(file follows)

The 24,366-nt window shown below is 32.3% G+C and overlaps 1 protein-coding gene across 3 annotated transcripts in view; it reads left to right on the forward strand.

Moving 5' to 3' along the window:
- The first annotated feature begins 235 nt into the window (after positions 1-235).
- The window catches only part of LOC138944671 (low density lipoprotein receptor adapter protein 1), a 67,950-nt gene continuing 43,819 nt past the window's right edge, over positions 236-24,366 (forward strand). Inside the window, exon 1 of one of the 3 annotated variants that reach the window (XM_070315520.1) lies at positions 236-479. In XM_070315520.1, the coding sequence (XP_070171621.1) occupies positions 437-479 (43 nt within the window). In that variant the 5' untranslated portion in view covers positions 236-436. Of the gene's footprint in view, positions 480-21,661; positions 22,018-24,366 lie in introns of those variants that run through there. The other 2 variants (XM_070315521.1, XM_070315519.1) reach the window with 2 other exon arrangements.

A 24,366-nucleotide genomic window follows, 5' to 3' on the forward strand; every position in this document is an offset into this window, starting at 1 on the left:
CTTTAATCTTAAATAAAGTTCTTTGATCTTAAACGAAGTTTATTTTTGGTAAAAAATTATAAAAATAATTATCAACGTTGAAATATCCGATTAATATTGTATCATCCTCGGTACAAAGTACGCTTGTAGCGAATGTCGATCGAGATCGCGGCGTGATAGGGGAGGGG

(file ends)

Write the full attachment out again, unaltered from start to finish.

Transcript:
The 24,366-nt window shown below is 32.3% G+C and overlaps 1 protein-coding gene across 3 annotated transcripts in view; it reads left to right on the forward strand.

Moving 5' to 3' along the window:
- The first annotated feature begins 235 nt into the window (after positions 1-235).
- The window catches only part of LOC138944671 (low density lipoprotein receptor adapter protein 1), a 67,950-nt gene continuing 43,819 nt past the window's right edge, over positions 236-24,366 (forward strand). Inside the window, exon 1 of one of the 3 annotated variants that reach the window (XM_070315520.1) lies at positions 236-479. In XM_070315520.1, the coding sequence (XP_070171621.1) occupies positions 437-479 (43 nt within the window). In that variant the 5' untranslated portion in view covers positions 236-436. Of the gene's footprint in view, positions 480-21,661; positions 22,018-24,366 lie in introns of those variants that run through there. The other 2 variants (XM_070315521.1, XM_070315519.1) reach the window with 2 other exon arrangements.

A 24,366-nucleotide genomic window follows, 5' to 3' on the forward strand; every position in this document is an offset into this window, starting at 1 on the left:
CTTTAATCTTAAATAAAGTTCTTTGATCTTAAACGAAGTTTATTTTTGGTAAAAAATTATAAAAATAATTATCAACGTTGAAATATCCGATTAATATTGTATCATCCTCGGTACAAAGTACGCTTGTAGCGAATGTCGATCGAGATCGCGGCGTGATAGGGGAGGGG